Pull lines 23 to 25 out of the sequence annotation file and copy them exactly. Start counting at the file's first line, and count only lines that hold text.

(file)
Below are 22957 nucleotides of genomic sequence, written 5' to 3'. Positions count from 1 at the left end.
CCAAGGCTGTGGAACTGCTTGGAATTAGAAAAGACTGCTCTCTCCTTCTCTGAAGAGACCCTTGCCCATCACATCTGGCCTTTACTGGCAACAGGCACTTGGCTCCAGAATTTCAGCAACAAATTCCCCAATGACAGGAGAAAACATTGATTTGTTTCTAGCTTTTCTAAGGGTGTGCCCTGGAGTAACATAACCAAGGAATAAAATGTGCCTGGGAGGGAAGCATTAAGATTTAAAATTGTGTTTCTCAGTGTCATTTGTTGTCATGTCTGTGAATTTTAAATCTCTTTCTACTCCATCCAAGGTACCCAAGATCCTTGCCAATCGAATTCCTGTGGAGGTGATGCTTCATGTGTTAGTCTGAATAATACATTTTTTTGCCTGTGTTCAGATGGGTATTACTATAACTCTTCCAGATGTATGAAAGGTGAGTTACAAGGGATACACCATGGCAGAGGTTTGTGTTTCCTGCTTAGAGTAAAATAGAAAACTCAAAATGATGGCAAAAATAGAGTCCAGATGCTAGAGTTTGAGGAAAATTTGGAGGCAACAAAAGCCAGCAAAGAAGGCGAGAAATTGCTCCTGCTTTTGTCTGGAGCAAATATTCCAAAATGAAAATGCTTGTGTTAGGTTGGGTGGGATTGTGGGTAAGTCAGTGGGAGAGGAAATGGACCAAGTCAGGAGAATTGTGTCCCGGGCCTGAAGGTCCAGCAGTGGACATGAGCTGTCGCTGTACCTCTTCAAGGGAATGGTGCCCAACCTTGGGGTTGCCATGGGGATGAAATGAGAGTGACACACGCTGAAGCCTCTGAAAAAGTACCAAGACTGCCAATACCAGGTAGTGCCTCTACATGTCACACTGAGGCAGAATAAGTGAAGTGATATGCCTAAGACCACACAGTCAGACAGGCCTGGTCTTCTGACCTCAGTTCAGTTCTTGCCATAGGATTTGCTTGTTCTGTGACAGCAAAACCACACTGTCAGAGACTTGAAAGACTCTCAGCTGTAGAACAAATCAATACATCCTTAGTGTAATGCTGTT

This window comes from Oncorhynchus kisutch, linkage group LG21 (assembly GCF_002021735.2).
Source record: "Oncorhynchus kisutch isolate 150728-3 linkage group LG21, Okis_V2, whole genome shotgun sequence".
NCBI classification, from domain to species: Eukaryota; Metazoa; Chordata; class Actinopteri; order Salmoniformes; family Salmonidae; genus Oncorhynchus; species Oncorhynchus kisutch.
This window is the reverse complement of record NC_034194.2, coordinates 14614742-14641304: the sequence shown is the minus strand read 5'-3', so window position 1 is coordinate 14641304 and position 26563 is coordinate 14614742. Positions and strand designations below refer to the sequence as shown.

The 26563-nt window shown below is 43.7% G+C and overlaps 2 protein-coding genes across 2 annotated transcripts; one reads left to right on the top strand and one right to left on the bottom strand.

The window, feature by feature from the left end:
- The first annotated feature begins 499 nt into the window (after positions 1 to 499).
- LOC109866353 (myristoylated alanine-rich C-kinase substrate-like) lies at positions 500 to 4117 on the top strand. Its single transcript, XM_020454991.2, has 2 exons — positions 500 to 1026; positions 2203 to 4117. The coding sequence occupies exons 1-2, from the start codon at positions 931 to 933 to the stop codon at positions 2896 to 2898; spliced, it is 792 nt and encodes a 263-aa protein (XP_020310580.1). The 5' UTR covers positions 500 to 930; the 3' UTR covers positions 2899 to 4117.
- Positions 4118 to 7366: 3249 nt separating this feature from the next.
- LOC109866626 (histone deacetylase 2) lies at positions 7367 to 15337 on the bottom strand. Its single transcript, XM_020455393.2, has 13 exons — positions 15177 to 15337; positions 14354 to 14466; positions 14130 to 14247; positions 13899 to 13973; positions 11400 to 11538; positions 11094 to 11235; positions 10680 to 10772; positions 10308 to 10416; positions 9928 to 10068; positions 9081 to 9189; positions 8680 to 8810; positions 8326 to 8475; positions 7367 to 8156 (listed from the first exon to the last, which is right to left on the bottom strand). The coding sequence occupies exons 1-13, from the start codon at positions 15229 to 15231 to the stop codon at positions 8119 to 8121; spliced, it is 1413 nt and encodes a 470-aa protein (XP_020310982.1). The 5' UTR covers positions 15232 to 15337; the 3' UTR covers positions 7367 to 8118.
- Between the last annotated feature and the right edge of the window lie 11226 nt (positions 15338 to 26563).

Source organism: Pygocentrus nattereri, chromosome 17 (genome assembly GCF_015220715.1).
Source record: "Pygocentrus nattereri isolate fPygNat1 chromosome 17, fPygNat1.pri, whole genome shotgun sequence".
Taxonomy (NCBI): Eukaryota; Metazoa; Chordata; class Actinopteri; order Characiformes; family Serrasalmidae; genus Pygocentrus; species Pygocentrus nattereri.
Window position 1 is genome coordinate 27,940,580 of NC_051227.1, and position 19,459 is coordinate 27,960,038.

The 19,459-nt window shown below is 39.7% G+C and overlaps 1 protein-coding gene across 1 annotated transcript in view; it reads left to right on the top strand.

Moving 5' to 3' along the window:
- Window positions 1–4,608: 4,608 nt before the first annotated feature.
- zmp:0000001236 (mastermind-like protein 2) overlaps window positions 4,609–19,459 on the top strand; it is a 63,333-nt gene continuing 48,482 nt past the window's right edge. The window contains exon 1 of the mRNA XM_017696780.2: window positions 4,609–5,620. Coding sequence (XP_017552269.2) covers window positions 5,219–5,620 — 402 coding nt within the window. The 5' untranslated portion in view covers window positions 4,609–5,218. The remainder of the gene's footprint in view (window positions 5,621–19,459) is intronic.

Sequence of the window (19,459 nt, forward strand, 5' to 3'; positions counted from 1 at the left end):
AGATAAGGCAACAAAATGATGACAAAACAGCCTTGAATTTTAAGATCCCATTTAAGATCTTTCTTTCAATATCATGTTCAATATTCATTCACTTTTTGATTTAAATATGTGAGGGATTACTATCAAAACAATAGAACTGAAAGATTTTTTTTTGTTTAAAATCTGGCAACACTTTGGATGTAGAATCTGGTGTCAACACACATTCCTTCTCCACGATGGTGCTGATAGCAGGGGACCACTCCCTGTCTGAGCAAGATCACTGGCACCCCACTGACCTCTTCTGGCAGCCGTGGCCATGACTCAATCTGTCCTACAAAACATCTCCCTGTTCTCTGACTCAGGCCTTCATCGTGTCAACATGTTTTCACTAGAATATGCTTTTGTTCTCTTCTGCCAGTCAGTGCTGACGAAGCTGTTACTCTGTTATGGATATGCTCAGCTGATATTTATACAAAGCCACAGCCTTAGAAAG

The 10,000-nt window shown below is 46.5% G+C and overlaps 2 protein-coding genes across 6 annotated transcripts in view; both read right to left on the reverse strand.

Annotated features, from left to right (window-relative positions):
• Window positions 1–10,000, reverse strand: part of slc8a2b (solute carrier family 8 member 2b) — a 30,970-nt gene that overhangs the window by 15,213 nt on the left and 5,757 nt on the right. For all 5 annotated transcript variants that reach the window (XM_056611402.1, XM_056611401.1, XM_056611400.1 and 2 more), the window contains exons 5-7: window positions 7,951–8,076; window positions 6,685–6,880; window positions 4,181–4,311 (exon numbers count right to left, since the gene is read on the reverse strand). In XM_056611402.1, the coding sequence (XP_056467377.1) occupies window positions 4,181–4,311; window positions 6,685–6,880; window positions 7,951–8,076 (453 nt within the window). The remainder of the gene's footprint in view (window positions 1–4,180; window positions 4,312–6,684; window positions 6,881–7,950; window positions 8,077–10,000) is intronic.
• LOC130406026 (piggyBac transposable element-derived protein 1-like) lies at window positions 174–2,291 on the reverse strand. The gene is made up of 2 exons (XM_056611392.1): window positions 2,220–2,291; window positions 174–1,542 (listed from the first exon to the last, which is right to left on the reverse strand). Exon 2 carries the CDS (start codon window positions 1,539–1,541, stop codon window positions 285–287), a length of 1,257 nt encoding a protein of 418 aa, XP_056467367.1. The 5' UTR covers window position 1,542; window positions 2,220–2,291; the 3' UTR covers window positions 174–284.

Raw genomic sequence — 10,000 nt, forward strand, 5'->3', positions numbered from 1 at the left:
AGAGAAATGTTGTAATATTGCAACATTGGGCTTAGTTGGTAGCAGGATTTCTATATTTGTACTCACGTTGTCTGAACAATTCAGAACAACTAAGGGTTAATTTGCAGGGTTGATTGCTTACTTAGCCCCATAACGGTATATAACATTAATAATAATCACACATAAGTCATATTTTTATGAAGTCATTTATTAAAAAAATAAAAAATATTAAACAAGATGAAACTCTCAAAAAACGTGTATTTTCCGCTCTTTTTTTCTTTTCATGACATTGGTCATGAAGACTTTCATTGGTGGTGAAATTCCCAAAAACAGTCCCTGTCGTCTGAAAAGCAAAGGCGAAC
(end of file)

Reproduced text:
AGATAAGGCAACAAAATGATGACAAAACAGCCTTGAATTTTAAGATCCCATTTAAGATCTTTCTTTCAATATCATGTTCAATATTCATTCACTTTTTGATTTAAATATGTGAGGGATTACTATCAAAACAATAGAACTGAAAGATTTTTTTTTGTTTAAAATCTGGCAACACTTTGGATGTAGAATCTGGTGTCAACACACATTCCTTCTCCACGATGGTGCTGATAGCAGGGGACCACTCCCTGTCTGAGCAAGATCACTGGCACCCCACTGACCTCTTCTGGCAGCCGTGGCCATGACTCAATCTGTCCTACAAAACATCTCCCTGTTCTCTGACTCAGGCCTTCATCGTGTCAACATGTTTTCACTAGAATATGCTTTTGTTCTCTTCTGCCAGTCAGTGCTGACGAAGCTGTTACTCTGTTATGGATATGCTCAGCTGATATTTATACAAAGCCACAGCCTTAGAAAG

The 10,000-nt window shown below is 46.5% G+C and overlaps 2 protein-coding genes across 6 annotated transcripts in view; both read right to left on the reverse strand.

Annotated features, from left to right (window-relative positions):